CSULB President Vows to Protect Students Following Trump Election; Protests on Campus Continue

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In an email sent to the Cal State Long Beach (CSULB) campus Monday morning, President Jane Close Conoley promised to be watchful and vigorous in ensuring the safety of certain members of the community, including undocumented, Muslim, Jewish, underrepresented and LGBTQ students.

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“Our recent national election has created significant anxieties and uncertainties among some members of our community,” Close Conoley stated. “Even in these early days we can anticipate changes in policies that might disadvantage or threaten the security of some of our students, faculty and staff. We will be prepared.”

She condemned violence surfacing on campuses across the country, calling them intolerable, and committed herself to keeping the university at preserving and strengthening policies that empower students to pursue their dreams.

“One election will not weaken our mandate to educate all Californians who are willing to work hard and meet the rigorous requirements of a university education,” Close Conoley said.

Her email comes amid continued protests on campus since last Tuesday’s election results, with the first couple of demonstrations happening the day after during which hundreds of students protested Donald Trump’s apparent win as president-elect.

CSULB students Jen Gidaya and Judah Peralta were among those who took initiative to organize and rally to bring people together and make their voices heard.

“We wanted to make sure CSULB’s voice is also heard,” Gidaya said. “We organized this with a few friends, but all of a sudden so many people joined our [Facebook] group page, and before we knew it 800 people joined.” 

Protesters gathered Wednesday afternoon at the university’s student union west terrace and marched to the free speech lawn. As the crowd chanted “he is not my president” and “education not deportation” throughout upper campus, more students joined in and people took turns to not only voice their fears for President-Elect Trump, but to encourage everyone to be politically involved.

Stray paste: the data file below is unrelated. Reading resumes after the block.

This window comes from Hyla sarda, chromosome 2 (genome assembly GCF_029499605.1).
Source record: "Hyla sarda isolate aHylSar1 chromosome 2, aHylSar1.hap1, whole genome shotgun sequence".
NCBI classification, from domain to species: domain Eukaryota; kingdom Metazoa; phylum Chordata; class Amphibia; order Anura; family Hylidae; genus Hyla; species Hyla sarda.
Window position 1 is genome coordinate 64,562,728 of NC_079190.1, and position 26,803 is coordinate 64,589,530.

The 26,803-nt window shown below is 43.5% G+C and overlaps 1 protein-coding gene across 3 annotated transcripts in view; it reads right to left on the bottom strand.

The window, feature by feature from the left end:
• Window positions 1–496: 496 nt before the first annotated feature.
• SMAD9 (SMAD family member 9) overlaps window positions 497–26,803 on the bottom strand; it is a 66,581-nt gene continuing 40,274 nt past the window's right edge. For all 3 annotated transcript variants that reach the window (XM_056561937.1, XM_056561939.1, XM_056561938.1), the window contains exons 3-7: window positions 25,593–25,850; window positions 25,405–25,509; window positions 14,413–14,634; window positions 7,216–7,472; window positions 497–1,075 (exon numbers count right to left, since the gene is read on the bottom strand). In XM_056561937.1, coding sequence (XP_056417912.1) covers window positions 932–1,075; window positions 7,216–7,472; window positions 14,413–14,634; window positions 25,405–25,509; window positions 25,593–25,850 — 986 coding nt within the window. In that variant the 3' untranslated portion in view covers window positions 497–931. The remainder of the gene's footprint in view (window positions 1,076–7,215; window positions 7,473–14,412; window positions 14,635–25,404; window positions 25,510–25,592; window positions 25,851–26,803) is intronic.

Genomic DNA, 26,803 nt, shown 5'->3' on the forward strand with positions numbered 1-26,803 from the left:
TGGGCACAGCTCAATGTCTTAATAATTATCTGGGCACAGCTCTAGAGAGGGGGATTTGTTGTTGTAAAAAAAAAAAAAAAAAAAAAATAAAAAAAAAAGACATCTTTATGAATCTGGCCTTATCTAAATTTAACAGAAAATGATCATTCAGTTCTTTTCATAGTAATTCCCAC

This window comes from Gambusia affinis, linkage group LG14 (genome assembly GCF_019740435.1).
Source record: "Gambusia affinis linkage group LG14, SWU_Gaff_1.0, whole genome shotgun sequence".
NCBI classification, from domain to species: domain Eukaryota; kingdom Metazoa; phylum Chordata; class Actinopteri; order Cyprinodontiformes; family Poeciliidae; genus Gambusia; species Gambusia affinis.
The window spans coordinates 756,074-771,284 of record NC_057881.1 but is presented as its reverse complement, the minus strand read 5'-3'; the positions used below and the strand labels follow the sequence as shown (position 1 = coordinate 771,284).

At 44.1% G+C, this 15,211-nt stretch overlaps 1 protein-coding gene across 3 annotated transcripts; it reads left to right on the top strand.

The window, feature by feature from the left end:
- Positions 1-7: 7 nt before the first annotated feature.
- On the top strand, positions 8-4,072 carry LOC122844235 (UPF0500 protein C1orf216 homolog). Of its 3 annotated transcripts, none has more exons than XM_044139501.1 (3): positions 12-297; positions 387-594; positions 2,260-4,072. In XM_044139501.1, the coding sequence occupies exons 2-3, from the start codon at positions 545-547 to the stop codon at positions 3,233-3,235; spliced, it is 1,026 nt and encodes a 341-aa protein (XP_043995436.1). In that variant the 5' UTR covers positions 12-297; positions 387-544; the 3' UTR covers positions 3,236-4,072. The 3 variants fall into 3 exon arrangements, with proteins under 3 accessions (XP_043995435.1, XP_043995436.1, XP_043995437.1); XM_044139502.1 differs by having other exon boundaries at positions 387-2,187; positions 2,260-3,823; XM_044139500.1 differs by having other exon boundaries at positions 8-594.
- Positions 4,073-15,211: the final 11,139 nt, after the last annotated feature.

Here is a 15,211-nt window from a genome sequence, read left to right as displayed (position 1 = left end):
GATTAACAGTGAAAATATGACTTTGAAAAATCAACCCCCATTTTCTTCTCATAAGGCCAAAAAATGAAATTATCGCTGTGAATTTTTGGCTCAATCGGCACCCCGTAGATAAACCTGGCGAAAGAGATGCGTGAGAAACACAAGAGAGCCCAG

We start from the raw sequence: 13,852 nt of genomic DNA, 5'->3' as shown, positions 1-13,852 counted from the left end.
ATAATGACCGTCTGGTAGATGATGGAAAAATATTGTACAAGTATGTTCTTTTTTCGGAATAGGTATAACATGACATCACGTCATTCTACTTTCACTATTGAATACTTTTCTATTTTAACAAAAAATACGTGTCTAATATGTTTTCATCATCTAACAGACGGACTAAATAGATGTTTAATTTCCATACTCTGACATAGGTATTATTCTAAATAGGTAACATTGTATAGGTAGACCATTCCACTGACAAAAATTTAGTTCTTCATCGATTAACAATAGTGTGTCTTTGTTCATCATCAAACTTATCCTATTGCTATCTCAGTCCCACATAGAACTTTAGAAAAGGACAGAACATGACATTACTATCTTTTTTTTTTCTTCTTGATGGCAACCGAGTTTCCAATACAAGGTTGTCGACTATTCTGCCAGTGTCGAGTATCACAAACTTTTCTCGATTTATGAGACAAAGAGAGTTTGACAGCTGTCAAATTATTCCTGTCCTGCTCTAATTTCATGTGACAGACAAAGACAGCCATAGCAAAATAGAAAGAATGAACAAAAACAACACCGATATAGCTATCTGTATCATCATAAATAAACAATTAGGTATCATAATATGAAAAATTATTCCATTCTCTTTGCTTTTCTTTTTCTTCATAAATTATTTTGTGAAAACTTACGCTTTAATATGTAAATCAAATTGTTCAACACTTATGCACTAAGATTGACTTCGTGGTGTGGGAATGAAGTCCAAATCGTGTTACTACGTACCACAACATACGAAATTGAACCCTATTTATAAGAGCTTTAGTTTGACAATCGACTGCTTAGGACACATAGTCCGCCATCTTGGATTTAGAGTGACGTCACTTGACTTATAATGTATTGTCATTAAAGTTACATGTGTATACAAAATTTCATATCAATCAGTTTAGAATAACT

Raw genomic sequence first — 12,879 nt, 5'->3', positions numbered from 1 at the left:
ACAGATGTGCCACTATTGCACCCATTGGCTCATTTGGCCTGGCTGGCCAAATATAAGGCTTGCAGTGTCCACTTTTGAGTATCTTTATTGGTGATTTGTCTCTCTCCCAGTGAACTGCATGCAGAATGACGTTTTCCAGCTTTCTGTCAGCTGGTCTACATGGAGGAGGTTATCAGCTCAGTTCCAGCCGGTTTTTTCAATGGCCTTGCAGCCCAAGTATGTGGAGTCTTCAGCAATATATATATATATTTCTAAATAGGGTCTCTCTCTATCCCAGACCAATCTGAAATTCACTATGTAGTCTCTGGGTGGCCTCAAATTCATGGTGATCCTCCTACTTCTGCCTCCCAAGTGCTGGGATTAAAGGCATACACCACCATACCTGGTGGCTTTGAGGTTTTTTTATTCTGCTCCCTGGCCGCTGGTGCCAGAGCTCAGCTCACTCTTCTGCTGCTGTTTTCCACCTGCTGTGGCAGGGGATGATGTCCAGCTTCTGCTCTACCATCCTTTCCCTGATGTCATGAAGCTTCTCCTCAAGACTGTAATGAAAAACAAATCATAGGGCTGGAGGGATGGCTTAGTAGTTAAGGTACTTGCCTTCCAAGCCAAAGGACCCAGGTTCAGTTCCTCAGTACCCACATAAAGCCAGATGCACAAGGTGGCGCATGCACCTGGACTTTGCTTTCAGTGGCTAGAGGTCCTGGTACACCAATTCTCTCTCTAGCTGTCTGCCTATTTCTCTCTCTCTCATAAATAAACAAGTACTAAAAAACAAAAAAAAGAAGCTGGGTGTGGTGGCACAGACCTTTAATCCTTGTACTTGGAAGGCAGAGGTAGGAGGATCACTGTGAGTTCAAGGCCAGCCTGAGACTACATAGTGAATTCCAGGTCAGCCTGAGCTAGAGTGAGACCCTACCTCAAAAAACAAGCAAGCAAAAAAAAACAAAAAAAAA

“Talk to your senators,” said CSULB student Vicente Castaneda. “Talk to your House of Representatives. Talk to your local politicians. Talk to them. Do it. Beyonce even said it. If Beyonce says it, you do it.”

The election results also led the university's Associated Student Inc. (ASI) to host a two-day safe space event starting Wednesday near the student union for students to express themselves, after ASI Secretary of Cultural Diversity Victoria Villa noticed people fearful on social media.

“Students need a space where they can feel safe, where they can be able to express that in some way,” said Villa. “If we don’t have a positive way to release those frustrations, feelings and emotions, it’s going to explode in a negative way.”

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On the first day, about 300 students participated by writing their thoughts on whiteboards and sticky notes, according to Villa and other ASI members. Participants were also able to de-stress through coloring books, and snacks were also provided for anyone stopping by.

Shae Miller, a professor in the women’s gender and sexuality department, said she cancelled her classes on Wednesday and Thursday following the election results.

“I came out here [to the safe space] with some students because we are providing support in the women’s gender and sexuality department today,” said Miller. “We have students stopping by looking for hope so I brought them to see the work other students are doing.”

Professors were aware of the distress from the election results, leading some to cancel classes and postpone exams.

CSULB student Stephanie Bandera said her professor cancelled an exam after students pulled the professor aside and told her they were not emotionally prepared.

“The professor was on the brink of tears and saying he [Trump] set us back not just with tests, but everything,” said Bandera.

Another protest, created by CSULB College Democrats, was planned Monday afternoon in front of Prospector Pete’s statue near the Liberal Art building 5. 

The protest hopes to raise awareness on how people of color have been affected by the recent president-elect and demand assurance of safety for groups targeted by Trump’s speech and to stand in solidarity against aggression, according to the Facebook page.

Peralta is planning a protest in the upcoming days for individuals, who could not make it out last week or today, according to a Facebook page created for the first protest.

Outside of CSULB, community members in the city of Long Beach have also took initiative to voice their concerns over a Trump presidency. People marched down the streets of downtown on Saturday and a candlelight vigil was hosted on Friday night. Another protest in the city is scheduled to take place this Saturday.

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